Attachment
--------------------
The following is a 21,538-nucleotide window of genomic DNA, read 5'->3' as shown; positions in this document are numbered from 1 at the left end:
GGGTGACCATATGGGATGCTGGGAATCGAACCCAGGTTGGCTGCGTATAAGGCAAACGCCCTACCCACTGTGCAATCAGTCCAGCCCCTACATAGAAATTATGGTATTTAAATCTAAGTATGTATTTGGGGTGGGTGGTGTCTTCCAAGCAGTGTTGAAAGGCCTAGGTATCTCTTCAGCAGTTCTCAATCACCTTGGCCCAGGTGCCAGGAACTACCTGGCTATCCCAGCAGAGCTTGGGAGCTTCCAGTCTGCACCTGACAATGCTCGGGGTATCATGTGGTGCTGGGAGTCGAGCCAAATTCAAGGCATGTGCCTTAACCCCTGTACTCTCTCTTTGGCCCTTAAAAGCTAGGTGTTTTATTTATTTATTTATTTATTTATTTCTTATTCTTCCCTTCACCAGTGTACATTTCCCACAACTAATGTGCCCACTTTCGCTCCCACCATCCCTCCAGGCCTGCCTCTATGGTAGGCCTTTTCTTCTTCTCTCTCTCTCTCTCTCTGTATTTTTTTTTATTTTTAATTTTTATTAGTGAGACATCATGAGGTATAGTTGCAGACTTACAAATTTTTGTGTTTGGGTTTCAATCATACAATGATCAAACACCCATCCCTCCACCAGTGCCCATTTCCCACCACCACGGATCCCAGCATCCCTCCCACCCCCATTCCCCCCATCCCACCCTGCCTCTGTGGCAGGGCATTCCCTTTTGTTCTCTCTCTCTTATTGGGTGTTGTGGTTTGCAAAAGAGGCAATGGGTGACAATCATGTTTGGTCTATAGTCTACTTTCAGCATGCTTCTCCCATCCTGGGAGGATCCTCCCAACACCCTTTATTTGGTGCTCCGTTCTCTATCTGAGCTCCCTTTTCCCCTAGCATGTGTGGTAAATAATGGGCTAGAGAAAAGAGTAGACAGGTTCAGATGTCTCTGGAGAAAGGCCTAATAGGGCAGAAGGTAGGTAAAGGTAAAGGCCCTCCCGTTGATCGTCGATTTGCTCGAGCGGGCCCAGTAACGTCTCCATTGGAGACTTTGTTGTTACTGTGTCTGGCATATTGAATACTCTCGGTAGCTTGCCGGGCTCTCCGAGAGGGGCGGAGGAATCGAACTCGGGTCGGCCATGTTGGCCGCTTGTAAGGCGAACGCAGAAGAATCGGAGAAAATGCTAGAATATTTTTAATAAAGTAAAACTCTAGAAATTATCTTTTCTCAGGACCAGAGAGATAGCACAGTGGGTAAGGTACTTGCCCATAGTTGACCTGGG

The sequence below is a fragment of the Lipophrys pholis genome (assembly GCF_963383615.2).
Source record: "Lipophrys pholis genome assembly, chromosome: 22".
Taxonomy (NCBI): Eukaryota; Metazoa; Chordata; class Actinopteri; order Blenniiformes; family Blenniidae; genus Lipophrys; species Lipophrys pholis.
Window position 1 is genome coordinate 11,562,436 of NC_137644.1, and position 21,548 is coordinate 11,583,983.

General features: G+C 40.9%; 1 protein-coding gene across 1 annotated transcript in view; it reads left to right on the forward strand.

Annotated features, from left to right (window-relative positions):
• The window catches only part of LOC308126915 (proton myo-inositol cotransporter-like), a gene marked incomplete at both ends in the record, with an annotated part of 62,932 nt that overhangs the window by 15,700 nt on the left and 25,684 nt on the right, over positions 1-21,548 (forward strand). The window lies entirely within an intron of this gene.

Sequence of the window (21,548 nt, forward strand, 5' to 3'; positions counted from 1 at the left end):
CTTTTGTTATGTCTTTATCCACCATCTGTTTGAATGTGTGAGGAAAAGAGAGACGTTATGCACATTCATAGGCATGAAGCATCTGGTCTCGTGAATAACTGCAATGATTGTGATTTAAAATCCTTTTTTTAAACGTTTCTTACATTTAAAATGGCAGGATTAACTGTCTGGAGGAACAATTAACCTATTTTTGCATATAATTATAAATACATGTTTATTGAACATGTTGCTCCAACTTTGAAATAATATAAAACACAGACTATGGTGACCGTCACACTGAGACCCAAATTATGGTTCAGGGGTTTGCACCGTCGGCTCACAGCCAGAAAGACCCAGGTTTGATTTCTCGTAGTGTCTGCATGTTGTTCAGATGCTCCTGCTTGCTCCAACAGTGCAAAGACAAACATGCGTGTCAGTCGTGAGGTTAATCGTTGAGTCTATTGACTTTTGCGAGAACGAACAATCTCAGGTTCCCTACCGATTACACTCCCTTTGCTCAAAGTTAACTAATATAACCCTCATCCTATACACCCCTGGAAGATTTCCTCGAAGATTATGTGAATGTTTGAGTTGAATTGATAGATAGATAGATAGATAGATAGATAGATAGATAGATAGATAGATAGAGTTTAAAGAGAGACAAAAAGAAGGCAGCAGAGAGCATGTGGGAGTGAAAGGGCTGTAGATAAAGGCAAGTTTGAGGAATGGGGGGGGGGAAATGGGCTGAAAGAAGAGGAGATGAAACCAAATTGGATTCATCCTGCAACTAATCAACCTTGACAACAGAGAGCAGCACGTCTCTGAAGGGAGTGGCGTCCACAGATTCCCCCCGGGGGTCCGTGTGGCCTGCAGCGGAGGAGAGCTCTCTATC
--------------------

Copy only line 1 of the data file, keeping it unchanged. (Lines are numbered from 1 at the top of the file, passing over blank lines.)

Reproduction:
The following is a 21,538-nucleotide window of genomic DNA, read 5'->3' as shown; positions in this document are numbered from 1 at the left end: